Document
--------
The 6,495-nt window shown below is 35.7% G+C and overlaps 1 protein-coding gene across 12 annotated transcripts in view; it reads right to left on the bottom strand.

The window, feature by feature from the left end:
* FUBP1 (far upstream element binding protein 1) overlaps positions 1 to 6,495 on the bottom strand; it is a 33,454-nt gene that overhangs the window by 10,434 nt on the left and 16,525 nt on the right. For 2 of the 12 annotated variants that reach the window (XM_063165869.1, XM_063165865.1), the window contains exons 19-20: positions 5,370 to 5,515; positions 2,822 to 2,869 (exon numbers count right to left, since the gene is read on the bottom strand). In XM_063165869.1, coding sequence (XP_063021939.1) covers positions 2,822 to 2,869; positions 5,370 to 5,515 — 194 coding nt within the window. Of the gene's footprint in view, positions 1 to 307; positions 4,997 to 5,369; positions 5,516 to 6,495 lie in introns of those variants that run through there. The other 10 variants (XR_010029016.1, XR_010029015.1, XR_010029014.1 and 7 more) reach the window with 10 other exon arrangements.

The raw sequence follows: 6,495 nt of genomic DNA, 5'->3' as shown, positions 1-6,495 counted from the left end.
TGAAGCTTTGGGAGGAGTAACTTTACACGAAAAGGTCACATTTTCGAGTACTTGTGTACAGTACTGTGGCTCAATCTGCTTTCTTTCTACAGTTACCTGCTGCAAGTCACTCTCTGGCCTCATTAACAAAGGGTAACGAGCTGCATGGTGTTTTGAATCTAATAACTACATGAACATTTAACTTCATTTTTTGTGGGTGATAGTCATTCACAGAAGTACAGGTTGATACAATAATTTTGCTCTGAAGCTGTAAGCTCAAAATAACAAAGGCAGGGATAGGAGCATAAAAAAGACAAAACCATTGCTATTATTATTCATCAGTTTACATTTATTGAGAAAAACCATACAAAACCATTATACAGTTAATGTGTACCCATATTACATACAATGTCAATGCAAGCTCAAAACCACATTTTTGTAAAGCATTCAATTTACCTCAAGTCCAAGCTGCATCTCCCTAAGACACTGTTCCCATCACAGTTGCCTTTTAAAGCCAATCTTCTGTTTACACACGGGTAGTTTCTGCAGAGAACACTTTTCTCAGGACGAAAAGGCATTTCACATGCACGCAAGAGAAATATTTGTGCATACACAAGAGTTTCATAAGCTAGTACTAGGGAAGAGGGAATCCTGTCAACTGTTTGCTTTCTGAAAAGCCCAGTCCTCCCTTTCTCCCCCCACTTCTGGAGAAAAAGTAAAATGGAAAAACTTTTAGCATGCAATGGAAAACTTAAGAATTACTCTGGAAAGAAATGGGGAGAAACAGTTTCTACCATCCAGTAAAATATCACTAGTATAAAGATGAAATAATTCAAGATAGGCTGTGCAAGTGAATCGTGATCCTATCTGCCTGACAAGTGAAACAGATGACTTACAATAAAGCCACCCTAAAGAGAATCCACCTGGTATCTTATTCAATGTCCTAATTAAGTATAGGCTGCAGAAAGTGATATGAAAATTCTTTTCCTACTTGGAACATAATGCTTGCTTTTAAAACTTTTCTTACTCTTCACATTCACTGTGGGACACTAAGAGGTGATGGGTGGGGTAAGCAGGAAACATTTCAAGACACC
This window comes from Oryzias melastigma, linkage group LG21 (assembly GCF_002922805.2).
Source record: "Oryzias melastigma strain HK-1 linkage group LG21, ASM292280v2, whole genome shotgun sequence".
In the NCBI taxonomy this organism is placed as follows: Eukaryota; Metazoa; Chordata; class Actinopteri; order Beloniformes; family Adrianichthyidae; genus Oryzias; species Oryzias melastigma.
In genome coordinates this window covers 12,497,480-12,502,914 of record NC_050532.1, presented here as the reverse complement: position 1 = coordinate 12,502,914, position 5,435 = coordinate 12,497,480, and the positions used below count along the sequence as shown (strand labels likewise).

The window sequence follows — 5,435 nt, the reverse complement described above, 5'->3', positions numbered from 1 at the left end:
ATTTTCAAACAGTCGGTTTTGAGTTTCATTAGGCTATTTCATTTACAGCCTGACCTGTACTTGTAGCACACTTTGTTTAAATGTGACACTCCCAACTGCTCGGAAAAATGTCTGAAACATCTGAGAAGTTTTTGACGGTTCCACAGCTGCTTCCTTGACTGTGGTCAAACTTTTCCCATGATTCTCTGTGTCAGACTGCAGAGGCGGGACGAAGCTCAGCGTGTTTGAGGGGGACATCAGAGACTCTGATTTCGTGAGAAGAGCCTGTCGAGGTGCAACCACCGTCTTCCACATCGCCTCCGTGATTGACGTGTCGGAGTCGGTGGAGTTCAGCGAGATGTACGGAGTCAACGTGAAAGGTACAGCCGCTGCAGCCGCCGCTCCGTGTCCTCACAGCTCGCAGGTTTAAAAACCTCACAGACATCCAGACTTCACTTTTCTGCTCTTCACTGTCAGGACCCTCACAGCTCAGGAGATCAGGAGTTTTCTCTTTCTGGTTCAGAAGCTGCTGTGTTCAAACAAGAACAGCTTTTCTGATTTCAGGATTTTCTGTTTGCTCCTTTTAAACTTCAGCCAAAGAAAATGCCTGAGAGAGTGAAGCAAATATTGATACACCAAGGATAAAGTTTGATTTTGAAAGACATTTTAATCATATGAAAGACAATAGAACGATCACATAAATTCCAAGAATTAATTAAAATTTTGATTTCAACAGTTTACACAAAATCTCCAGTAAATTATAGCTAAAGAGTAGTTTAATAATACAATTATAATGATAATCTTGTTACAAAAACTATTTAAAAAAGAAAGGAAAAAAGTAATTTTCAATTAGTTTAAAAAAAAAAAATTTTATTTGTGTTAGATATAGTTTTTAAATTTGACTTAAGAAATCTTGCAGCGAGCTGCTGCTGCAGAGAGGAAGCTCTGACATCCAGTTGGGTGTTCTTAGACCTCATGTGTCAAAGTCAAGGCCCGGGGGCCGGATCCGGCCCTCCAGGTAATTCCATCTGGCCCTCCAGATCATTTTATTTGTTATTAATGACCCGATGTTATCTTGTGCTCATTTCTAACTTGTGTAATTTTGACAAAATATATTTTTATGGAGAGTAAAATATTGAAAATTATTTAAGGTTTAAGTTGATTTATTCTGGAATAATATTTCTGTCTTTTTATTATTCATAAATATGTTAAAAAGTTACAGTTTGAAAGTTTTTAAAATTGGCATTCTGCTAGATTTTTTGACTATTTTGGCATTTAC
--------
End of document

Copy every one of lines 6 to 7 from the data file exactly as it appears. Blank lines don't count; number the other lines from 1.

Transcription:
This window comes from Oryzias melastigma, linkage group LG21 (assembly GCF_002922805.2).
Source record: "Oryzias melastigma strain HK-1 linkage group LG21, ASM292280v2, whole genome shotgun sequence".